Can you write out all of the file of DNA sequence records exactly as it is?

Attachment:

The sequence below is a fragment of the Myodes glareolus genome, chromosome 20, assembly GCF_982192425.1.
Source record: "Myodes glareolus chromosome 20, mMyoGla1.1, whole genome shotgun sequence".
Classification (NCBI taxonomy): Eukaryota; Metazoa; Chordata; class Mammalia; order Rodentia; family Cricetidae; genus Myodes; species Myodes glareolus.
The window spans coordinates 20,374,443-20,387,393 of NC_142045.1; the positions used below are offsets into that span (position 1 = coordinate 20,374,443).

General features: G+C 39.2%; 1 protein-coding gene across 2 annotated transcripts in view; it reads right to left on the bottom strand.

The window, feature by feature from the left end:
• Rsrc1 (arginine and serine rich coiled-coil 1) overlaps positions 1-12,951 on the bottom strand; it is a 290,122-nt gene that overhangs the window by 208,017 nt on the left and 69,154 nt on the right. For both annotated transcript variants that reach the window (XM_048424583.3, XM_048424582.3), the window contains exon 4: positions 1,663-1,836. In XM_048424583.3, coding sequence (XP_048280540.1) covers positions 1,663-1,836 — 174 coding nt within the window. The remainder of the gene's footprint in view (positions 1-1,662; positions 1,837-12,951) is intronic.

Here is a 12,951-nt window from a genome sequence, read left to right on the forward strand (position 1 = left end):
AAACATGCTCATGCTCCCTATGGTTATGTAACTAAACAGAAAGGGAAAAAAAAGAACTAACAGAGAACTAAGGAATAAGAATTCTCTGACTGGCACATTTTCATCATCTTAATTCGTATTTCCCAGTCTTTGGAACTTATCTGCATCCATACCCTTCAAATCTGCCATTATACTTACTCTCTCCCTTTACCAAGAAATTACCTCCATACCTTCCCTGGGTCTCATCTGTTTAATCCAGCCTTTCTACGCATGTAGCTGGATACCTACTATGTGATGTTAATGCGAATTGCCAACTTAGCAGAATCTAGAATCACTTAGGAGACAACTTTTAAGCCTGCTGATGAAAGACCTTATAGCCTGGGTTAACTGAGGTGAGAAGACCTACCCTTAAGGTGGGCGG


The sequence below is a fragment of the Myodes glareolus genome, chromosome 20, assembly GCF_982192425.1.
Source record: "Myodes glareolus chromosome 20, mMyoGla1.1, whole genome shotgun sequence".
Classification (NCBI taxonomy): Eukaryota; Metazoa; Chordata; class Mammalia; order Rodentia; family Cricetidae; genus Myodes; species Myodes glareolus.
The window spans coordinates 20,374,443-20,387,393 of NC_142045.1; the positions used below are offsets into that span (position 1 = coordinate 20,374,443).

General features: G+C 39.2%; 1 protein-coding gene across 2 annotated transcripts in view; it reads right to left on the bottom strand.

The window, feature by feature from the left end:
• Rsrc1 (arginine and serine rich coiled-coil 1) overlaps positions 1-12,951 on the bottom strand; it is a 290,122-nt gene that overhangs the window by 208,017 nt on the left and 69,154 nt on the right. For both annotated transcript variants that reach the window (XM_048424583.3, XM_048424582.3), the window contains exon 4: positions 1,663-1,836. In XM_048424583.3, coding sequence (XP_048280540.1) covers positions 1,663-1,836 — 174 coding nt within the window. The remainder of the gene's footprint in view (positions 1-1,662; positions 1,837-12,951) is intronic.

Here is a 12,951-nt window from a genome sequence, read left to right on the forward strand (position 1 = left end):
AAACATGCTCATGCTCCCTATGGTTATGTAACTAAACAGAAAGGGAAAAAAAAGAACTAACAGAGAACTAAGGAATAAGAATTCTCTGACTGGCACATTTTCATCATCTTAATTCGTATTTCCCAGTCTTTGGAACTTATCTGCATCCATACCCTTCAAATCTGCCATTATACTTACTCTCTCCCTTTACCAAGAAATTACCTCCATACCTTCCCTGGGTCTCATCTGTTTAATCCAGCCTTTCTACGCATGTAGCTGGATACCTACTATGTGATGTTAATGCGAATTGCCAACTTAGCAGAATCTAGAATCACTTAGGAGACAACTTTTAAGCCTGCTGATGAAAGACCTTATAGCCTGGGTTAACTGAGGTGAGAAGACCTACCCTTAAGGTGGGCGG